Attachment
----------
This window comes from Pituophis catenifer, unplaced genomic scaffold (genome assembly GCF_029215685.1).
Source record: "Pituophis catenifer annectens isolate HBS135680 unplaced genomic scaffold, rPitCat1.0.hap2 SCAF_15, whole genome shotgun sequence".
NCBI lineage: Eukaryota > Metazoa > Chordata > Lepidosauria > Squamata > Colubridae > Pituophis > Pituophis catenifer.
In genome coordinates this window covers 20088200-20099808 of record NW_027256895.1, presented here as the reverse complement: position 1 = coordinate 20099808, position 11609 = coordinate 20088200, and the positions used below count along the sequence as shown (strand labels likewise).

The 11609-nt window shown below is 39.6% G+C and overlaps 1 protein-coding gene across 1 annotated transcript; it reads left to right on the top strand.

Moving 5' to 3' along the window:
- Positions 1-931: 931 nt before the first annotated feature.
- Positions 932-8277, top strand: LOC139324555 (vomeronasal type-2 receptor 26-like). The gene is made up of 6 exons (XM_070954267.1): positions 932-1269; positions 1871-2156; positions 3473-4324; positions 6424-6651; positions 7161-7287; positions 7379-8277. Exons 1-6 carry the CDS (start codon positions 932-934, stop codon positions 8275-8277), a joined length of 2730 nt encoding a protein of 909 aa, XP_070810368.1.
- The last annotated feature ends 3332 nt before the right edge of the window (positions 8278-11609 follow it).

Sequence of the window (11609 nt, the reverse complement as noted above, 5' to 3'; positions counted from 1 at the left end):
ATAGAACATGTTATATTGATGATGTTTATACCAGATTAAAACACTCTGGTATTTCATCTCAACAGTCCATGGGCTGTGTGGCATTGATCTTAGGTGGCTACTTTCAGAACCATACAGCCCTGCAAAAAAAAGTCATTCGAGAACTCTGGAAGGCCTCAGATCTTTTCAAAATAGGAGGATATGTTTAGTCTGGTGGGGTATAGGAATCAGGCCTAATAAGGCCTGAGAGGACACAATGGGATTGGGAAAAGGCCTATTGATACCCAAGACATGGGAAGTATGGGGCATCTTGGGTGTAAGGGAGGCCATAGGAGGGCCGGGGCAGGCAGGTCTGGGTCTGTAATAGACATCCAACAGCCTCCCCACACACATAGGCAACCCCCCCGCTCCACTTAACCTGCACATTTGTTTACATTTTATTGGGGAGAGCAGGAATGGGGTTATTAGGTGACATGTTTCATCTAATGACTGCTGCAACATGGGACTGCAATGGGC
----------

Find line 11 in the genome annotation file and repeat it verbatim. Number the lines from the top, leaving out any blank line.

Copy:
ATAGAACATGTTATATTGATGATGTTTATACCAGATTAAAACACTCTGGTATTTCATCTCAACAGTCCATGGGCTGTGTGGCATTGATCTTAGGTGGCTACTTTCAGAACCATACAGCCCTGCAAAAAAAAGTCATTCGAGAACTCTGGAAGGCCTCAGATCTTTTCAAAATAGGAGGATATGTTTAGTCTGGTGGGGTATAGGAATCAGGCCTAATAAGGCCTGAGAGGACACAATGGGATTGGGAAAAGGCCTATTGATACCCAAGACATGGGAAGTATGGGGCATCTTGGGTGTAAGGGAGGCCATAGGAGGGCCGGGGCAGGCAGGTCTGGGTCTGTAATAGACATCCAACAGCCTCCCCACACACATAGGCAACCCCCCCGCTCCACTTAACCTGCACATTTGTTTACATTTTATTGGGGAGAGCAGGAATGGGGTTATTAGGTGACATGTTTCATCTAATGACTGCTGCAACATGGGACTGCAATGGGC